A suggested fix for the dreaded FOUT

As a keen typography fan I tend to rely heavily on the use of web fonts for my sites. I generally use Typekit to deliver my fonts, but it does tend to take a little while for the browser to download and display my beautiful fonts.

I noticed that if I simply place the typkit required script tags in the header of my site, it will block my site from loading until the font(s) have been downloaded, leaving visitors with a blank screen for a second or so. With a fast connection it’s not the end of the world in my book, but recently I tried experimenting a little with how to minimize this inconvenience to the user.

First, I tried putting the typekit script tags in the footer of my document, instead of the header. This stopped the delay in the site from loading, but it also caused a ‘Flash of Un-styled Text’ (or FOUT for short), where the fallback font(s) were shown as the web fonts were being downloaded. This can look really messy, especially if you’re using fonts for which there isn’t really any suitable fallback.

It’s a common problem and I’ve seen a couple of solutions offered, but I came up with what I think is quite an elegant solution.

Typekit fonts are delivered via JavaScript that provide event listeners that can tell you whether a font is active, is loading, is inactive or has been loaded. Typekit suggest a solution on their blog at http://blog.typekit.com/2010/10/29/font-events-controlling-the-fout/, but the loading of your site can still be delayed as you wait for the fonts to download and if you put the script tags in your footer, you can still suffer the FOUT. Blurgh.

My solution is to (and bear with me here before you scream ‘but what if JavaScript is disabled!’) hide all the text elements in my CSS by setting their opacity to 0, so as to completely avoid any FOUT. I do this like so:

h1, h2, h3, h4, h5, h6, p, ul, ol, dl, span, a {
opacity: 0;
-webkit-transition: opacity 0.4s ease-in;
-moz-transition: opacity 0.4s ease-in;
-o-transition: opacity 0.4s ease-in;
transition: opacity 0.4s ease-in;
}

Obviously you may well have more elements of text that should be hidden, such as blockquotes, cites etc. I’ve also added some CSS3 transitions, so that when the web fonts have finished loading they’ll fade in smoothly (this in itself is really quite a nice effect) rather than just being spat out! I then added the following to my CSS:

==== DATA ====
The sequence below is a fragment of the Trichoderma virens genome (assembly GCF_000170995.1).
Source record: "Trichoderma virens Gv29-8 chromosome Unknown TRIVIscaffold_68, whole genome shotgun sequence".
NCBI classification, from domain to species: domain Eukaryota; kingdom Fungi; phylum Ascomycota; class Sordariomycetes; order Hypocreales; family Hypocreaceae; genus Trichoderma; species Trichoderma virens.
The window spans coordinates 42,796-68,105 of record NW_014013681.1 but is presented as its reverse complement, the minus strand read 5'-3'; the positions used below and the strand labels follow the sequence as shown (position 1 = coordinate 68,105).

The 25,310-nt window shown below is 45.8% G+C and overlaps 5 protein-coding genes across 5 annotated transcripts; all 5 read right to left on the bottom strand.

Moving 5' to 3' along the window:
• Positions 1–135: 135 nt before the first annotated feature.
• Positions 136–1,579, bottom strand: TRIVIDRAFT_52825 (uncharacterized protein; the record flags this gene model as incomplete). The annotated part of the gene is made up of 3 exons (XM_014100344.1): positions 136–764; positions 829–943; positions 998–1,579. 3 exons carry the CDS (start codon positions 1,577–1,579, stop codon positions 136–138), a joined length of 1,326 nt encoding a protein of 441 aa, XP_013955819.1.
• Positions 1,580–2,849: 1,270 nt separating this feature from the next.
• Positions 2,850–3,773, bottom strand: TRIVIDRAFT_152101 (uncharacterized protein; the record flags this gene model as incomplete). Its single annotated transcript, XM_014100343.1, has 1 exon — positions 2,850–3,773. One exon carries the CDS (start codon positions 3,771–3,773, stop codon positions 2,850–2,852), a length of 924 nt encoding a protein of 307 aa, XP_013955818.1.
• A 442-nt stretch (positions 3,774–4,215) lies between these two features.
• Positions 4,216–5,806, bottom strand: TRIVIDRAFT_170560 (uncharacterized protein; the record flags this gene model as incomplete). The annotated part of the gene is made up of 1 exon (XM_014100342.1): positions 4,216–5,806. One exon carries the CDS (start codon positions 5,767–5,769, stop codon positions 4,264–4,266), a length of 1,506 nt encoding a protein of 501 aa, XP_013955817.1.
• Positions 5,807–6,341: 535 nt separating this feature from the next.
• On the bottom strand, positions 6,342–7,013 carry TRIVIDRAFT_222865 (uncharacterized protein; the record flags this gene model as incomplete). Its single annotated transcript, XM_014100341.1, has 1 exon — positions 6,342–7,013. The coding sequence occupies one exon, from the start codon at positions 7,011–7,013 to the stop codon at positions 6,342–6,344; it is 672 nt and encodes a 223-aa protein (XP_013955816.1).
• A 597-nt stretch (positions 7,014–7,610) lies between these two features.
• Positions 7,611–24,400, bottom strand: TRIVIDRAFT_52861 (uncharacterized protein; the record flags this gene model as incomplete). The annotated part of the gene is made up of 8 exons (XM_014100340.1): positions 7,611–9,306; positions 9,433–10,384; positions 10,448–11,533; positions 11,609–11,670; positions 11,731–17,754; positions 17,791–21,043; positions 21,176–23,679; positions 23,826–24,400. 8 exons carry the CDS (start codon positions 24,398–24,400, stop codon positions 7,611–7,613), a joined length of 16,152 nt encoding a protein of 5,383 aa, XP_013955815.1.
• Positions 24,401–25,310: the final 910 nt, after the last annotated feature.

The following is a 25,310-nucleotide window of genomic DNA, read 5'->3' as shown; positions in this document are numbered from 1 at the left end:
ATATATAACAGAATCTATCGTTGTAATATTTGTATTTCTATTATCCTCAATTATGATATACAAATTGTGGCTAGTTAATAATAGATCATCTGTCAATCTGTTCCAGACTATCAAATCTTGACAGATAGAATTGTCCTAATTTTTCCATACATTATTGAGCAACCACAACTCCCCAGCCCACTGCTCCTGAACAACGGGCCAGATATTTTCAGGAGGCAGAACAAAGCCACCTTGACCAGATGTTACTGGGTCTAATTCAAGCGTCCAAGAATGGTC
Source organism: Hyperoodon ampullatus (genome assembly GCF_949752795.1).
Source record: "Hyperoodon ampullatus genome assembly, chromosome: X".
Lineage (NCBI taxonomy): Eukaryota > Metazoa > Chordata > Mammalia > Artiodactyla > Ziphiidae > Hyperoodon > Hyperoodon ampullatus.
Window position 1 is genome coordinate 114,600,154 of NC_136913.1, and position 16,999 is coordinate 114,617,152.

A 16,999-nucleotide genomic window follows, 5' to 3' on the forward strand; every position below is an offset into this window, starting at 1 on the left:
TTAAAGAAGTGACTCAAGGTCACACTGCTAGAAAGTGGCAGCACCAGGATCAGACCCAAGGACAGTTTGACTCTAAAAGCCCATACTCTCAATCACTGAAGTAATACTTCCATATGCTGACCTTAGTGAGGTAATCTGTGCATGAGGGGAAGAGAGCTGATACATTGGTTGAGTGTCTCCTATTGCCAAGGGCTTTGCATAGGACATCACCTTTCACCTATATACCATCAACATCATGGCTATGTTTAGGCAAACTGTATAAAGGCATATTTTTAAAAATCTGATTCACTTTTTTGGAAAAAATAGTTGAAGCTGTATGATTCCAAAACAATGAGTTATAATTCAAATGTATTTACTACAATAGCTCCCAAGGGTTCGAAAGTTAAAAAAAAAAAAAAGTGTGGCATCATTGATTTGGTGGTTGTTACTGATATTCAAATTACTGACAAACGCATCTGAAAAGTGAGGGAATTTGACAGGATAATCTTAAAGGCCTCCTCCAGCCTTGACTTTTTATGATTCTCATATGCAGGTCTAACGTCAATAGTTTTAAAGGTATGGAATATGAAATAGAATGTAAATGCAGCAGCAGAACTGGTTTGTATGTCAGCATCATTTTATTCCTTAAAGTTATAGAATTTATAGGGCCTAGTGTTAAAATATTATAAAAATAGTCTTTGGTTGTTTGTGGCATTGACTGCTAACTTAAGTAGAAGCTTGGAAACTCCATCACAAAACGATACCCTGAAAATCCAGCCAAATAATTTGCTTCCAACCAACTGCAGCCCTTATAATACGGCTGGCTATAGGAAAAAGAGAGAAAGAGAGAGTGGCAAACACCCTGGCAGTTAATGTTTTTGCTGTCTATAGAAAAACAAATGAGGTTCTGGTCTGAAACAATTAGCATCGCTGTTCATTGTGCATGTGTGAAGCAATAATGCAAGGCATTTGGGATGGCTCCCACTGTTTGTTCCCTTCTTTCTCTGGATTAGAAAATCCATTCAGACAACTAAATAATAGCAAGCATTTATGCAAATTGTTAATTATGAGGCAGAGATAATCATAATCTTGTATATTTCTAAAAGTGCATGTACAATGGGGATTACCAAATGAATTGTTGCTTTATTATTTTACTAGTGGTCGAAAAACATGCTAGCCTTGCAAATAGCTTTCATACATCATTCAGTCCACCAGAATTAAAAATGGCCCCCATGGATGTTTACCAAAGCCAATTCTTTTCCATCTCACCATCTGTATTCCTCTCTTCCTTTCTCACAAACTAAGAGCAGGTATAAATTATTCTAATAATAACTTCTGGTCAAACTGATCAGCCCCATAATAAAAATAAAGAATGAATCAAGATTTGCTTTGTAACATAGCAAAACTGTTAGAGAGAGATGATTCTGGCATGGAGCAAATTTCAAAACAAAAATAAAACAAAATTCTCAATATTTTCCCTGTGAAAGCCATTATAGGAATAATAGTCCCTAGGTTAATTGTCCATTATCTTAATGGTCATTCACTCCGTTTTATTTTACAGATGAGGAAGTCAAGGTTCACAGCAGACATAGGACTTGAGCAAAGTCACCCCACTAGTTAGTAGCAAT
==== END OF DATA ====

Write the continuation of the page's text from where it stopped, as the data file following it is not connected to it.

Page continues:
.wf-active h1, .wf-active h2, .wf-active h3, .wf-active h4, .wf-active h5, .wf-active h6, .wf-active p, .wf-active ul, .wf-active ol, .wf-active dl, .wf-active span, .wf-active a {
opacity: 1;
}

The .wf-active class is added to the <html> tag of my document via JavaScript when the font has finished loading. If we set the opacity here to 1 then our web fonts will be displayed and not our fallback fonts.

The problem with this method is obviously that it relies on JavaScript. If users view the site with JavaScript disabled, the wf-active class won’t be added to the <html> tag and the fonts will remain invisible. My solutions is to add the following to my document head after our other CSS files have been included.

<noscript><style>h1, h2, h3, h4, h5, h6, p, ul, ol, dl, span, a {
opacity: 1;
} </style></noscript>

This will overwrite our previous declaration where we set the opacity to 0 and therefore make our fallback fonts visible to the user without JavaScript.

The other problem with this method if the Typekit fonts are not available, or if the browser does not support web fonts. In this case, you could also use the .wf-inactive class which Typekit adds to the <html> tag in either of these cases and set the opacity to 1 like so:

.wf-inactive h1, .wf-inactive h2, .wf-inactive h3, .wf-inactive h4, .wf-inactive h5, .wf-inactive h6, .wf-inactive p, .wf-inactive ul, .wf-inactive ol, .wf-inactive dl, .wf-inactive span, .wf-inactive a {
opacity: 1;
}

As far as I can see this pretty much covers all bases, but I may well have missed something here and am very happy to have this pointed out to me!

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